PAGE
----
Does Open Office Have Microsoft Office Beat?

Microsoft vs Open Office

Small businesses need to find ways to save money in all areas of their business, and one way this can be accomplished is to examine its IT needs. In most cases, open source software can replace more expensive, paid software, with just as much productivity.

Open source software follows a simple concept of group collaboration. Volunteers with expertise in different IT areas contribute their time to create a product that is distributed for free. In a lot of cases, the quality and flexibility of the finished product is often better than commercial versions.

For office productivity software the premier paid software is Microsoft Office, however the arguments are being made that the open source software Open Office is as good, if not better than it’s paid competitor. Open Office includes a word processor; spreadsheet; presentation software; a database engine; and a calculator for good measure; Venturebeat.com offers a side by side comparison of the major features

For the purpose of argument, let’s examine the pros of Open Office and how it can be a better fit for small businesses.

Cost
The first reason is the cost of the software. Being an open source product, Open Office is free to download and install, while Microsoft Office rings in at $499 for the professional version.

Compatibility is also a consideration, and the advantage goes to Open Office. While Microsoft Office runs on a Windows based image, Open Office can run in Windows, Mac OSX, Linux, Unix and other alternative operating systems.

Updates on open source software are also a cost savings. While updates to software like Office often end up in an upgrade, updates to Open Office are constant, and free. This also leads to a level of stability that even some commercial products don’t have.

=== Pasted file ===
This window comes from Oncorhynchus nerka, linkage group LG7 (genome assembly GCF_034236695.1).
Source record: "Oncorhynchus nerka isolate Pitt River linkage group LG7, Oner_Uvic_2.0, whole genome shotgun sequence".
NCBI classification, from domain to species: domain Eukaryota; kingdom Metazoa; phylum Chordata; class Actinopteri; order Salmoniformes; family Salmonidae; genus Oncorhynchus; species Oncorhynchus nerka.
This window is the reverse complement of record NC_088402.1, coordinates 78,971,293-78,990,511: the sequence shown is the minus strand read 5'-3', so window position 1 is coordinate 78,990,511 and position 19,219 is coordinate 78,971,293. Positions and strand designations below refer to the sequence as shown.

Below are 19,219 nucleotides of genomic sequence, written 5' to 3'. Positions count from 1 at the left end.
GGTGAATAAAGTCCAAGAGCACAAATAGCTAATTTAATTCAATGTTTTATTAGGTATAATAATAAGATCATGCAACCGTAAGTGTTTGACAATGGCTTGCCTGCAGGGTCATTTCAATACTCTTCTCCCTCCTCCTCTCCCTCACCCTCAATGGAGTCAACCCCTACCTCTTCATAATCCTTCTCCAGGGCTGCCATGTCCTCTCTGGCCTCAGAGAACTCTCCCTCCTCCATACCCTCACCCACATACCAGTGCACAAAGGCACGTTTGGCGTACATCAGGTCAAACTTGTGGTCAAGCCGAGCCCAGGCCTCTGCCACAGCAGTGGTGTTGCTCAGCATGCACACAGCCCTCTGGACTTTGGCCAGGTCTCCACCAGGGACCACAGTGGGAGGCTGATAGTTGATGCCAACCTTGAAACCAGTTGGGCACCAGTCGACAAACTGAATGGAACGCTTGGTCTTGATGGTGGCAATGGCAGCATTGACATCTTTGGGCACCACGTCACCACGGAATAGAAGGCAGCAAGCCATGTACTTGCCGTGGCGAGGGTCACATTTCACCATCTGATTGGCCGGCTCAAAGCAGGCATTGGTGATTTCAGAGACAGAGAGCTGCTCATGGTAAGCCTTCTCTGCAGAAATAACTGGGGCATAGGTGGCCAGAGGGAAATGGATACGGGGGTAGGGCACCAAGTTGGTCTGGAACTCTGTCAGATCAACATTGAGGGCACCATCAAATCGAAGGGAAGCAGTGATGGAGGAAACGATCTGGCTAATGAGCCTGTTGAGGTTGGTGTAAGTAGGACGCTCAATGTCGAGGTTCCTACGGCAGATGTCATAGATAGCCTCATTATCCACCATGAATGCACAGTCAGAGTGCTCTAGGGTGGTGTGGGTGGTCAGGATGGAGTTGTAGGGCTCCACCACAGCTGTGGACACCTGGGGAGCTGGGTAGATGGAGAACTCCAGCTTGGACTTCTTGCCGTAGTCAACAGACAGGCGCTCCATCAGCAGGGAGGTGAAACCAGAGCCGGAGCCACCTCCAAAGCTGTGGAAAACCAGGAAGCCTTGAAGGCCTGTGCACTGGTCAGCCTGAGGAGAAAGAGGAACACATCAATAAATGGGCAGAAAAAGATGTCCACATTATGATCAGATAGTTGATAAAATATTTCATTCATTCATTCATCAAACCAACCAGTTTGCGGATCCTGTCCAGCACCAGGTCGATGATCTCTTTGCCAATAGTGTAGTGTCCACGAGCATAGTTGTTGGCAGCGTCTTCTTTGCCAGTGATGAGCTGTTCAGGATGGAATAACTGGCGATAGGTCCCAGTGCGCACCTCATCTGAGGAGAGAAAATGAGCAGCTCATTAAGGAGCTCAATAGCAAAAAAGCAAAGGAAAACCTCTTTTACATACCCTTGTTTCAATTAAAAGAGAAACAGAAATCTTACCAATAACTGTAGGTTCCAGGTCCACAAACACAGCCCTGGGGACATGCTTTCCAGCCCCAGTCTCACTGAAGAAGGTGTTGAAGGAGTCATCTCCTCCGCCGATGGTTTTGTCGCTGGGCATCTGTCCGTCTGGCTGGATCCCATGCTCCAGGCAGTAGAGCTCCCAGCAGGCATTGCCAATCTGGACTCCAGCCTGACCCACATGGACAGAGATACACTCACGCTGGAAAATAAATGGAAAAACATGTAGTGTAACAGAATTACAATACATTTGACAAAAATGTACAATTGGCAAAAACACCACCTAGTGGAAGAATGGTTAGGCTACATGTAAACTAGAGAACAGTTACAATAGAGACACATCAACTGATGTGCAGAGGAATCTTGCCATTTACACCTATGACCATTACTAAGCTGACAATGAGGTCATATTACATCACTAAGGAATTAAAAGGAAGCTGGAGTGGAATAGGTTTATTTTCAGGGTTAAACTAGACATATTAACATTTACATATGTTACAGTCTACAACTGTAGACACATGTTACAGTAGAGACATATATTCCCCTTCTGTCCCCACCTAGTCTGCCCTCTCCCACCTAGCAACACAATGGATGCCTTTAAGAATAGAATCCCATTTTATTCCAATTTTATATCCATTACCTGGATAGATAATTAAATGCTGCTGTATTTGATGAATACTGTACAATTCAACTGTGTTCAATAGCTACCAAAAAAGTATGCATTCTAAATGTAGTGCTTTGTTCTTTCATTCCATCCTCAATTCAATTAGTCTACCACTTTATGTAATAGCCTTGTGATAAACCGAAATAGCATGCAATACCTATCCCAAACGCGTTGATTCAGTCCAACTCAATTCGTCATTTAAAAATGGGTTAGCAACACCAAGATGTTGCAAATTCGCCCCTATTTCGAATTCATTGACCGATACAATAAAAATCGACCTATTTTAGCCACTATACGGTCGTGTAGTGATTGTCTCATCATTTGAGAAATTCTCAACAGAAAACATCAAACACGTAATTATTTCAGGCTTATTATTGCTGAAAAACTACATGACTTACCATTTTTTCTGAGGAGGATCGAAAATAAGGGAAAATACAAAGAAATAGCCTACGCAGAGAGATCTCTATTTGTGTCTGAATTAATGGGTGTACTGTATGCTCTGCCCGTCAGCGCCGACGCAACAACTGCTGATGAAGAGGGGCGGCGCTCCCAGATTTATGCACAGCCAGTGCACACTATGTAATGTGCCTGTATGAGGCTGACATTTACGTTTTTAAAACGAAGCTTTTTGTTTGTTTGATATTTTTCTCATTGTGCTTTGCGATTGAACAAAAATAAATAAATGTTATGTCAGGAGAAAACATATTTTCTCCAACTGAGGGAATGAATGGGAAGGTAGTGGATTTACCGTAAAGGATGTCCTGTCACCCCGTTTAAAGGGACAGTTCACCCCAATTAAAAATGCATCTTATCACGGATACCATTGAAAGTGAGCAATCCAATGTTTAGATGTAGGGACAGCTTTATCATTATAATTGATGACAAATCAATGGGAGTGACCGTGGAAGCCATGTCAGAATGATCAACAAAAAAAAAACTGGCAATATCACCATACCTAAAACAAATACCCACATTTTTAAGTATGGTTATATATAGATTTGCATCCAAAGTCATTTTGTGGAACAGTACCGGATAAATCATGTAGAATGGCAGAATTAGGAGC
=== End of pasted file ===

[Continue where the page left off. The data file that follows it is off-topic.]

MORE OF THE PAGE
Customization
Access to experts also makes Open Office a great choice. If there is an extension you would like, chances are that someone has already designed one. The huge amount of volunteers that work on this program ensures quality and stability. According to OpenOffice.org, which is owned by Apache, volunteers update and write documentation, fix bugs, code new features, and anything else that would need to be done on a software project.

Usability
Finally, the ease-of-use of the software makes Open Office a great alternative. The software is designed with an easy to understand interface, and it can read and write every major competitors format. This flexibility enhances the productivity of the software. According to Linux Journal, it is the most stable in the Linux environment.

For ease of use, cost, stability, the ability to open any format, the free updates, and the huge community of volunteers who put their time into it, Open Office is one way for businesses to save money on software, and is a perfect fit for the budget minded business owner.

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About Jake Neeley

Jake Neeley is a content marketing and social media geek who loves reading, outdoor sports (especially those in Utah mountains), and time with his family. Connect with Jake on Google+, Twitter, and LinkedIn.

2 Responses to “Does Open Office Have Microsoft Office Beat?”

  1. OpenOffice is good. LibreOffice is a bit better though and can actually *write* DOCX and XLSX files as well as read them! http://libreoffice.org

  2. Interesting, never heard of this one! thanks.